By: Henry J. Fromage (Two Beers) –
At last year’s Golden Globes, I got to watch Lady Gaga talk about “suffering for her art” for about 3 minutes, and end with thanking her personal assistants, without which her American Horror Story performance wouldn’t be possible. Just wait and see how fast she goes back being Stefani Germanotta if somebody told her they would hack her to death in public if she sang. For northern Malian musicians, however, this is their daily worry, but forced to choose between fear and the music that sustains them, many say “They Will Have to Kill Us First“.
Director Johanna Schwartz certainly found a fascinating subject, and no shortage of fascinating interviewees. These are some of the bravest people you’ll see, who show that bravery and perseverance in many different ways- from the old Queen of Malian soul Khaira Darby who won’t give up on her hometown of Timbuktu, to Taureg guitarist Moussa Sidi who must choose between his people (the current strife began as a Taureg separatist movement… until they made a deal with the literal devil, al Qaeda) and his guitar, to Fadimata Walet Oumar, married to the separatist leader whose connections to Jihadists arguably took their nation down this path but still proudly singing and helping refugees despite his wishes, to the Songhoy Blues, a band made of refugees and on the cusp of something big.
Damian Albarn’s big, right?
Perhaps even more interesting than the main line of musicians standing up to repression is the film’s feminist undercurrent, as women who just aren’t taking this shit anymore confuse their husbands who are used to more demure companions. It turns out when you’ve been in an al Qaeda prison camp and lived to tell the tale while your husband waits in safety thousands of miles of way, or if your power-hungry idiot husband signs on to Shari’a bullshit to further his agenda, making your livelihood illegal in the process, you start to say what the hell you want to say. These women are the future of their country, leaving their husbands behind in centuries-worth of dust.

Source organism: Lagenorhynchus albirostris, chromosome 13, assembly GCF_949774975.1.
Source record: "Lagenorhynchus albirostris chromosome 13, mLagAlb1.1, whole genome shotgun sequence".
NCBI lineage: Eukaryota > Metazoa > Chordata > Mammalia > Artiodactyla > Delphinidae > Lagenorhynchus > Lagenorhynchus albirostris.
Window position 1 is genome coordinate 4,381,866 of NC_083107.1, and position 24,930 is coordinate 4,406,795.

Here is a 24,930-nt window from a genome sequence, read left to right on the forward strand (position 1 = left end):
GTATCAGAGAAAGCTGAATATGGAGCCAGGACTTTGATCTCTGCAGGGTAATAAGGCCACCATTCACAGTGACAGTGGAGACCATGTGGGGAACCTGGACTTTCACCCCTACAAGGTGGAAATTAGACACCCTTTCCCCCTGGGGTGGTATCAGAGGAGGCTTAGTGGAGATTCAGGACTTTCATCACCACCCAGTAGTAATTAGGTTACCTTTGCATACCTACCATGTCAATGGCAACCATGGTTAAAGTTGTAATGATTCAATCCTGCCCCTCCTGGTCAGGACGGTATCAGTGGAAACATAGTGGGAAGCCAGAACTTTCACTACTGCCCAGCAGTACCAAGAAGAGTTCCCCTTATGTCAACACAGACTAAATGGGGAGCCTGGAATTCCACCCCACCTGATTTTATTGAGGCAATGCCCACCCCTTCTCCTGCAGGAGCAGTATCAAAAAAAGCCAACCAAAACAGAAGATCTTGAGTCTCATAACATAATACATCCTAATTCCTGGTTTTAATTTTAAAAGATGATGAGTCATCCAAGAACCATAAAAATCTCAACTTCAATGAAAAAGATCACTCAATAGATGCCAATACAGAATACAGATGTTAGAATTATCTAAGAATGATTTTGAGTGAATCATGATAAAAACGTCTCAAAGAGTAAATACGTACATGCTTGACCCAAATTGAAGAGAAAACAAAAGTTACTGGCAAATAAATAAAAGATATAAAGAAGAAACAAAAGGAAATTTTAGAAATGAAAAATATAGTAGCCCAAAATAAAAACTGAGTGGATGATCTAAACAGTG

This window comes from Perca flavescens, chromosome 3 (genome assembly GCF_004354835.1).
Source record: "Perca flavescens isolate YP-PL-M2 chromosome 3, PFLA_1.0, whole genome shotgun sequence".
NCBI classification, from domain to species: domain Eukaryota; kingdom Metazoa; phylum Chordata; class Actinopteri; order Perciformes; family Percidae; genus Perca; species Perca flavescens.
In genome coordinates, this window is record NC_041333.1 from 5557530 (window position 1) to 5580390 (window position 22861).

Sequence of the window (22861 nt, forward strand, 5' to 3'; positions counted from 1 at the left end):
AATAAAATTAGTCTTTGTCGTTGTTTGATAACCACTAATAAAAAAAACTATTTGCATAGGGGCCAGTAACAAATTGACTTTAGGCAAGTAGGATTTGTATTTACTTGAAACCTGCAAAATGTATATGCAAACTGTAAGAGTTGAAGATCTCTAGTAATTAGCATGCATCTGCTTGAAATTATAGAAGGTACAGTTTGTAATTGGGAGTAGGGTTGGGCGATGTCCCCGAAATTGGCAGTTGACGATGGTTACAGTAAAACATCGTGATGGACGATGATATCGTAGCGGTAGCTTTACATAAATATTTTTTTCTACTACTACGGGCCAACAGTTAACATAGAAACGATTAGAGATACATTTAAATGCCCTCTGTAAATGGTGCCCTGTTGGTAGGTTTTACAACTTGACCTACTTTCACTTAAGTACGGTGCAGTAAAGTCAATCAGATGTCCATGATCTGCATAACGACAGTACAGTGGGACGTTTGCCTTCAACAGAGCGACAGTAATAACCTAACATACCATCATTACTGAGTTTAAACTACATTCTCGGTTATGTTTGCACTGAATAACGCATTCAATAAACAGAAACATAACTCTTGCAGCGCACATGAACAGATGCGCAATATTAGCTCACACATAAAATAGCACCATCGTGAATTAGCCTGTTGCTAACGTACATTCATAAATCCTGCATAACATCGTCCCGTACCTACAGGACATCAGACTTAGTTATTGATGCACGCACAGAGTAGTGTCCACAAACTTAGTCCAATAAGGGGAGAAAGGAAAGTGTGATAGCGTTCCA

Finally, I have to make mention of Schwartz’s filmmaking chops. Karelle Walker’s cinematography is gorgeous, especially her immaculate sunset-lit scenes, and excellent instincts for when to go handheld. Whoever’s idea it was to open on the old tube television playing a 90s MTV music video-inspired exposition and context-delivering rap absolutely nailed it, and when they go to it again later in the film it was absolutely perfect. Finally, while it certainly takes its time, the film eventually does feel like it’s building to something structure-wise, with an ending concert that is a huge cathartic release. Oh, and the music is simply great, of course.
The film feels a bit meandering in its coverage, and perhaps more stitched together than your average highly technically polished documentary. Most disappointingly, and perhaps most surprisingly, it doesn’t feel like there’s enough focus on the actual music. Not a song plays all the way through, and so, so many of them beg for more.
Don’t worry, you’ll be hooked on this for hours afterwards.
They Will Have to Kill Us First is shows both the unconscionable oppression of living under Sharia Law and the incredible bravery and art of those Malian musicians who, under the threat of death, play on.
They Will Have to Kill Us First (2016) Drinking Game
Take a Drink: for newscast overdub
Take a Drink: for songs you want to rewind and listen to again
Take a Drink: for incredible acts of courage
Do a Shot: whenever you feel you need to turn away from the screen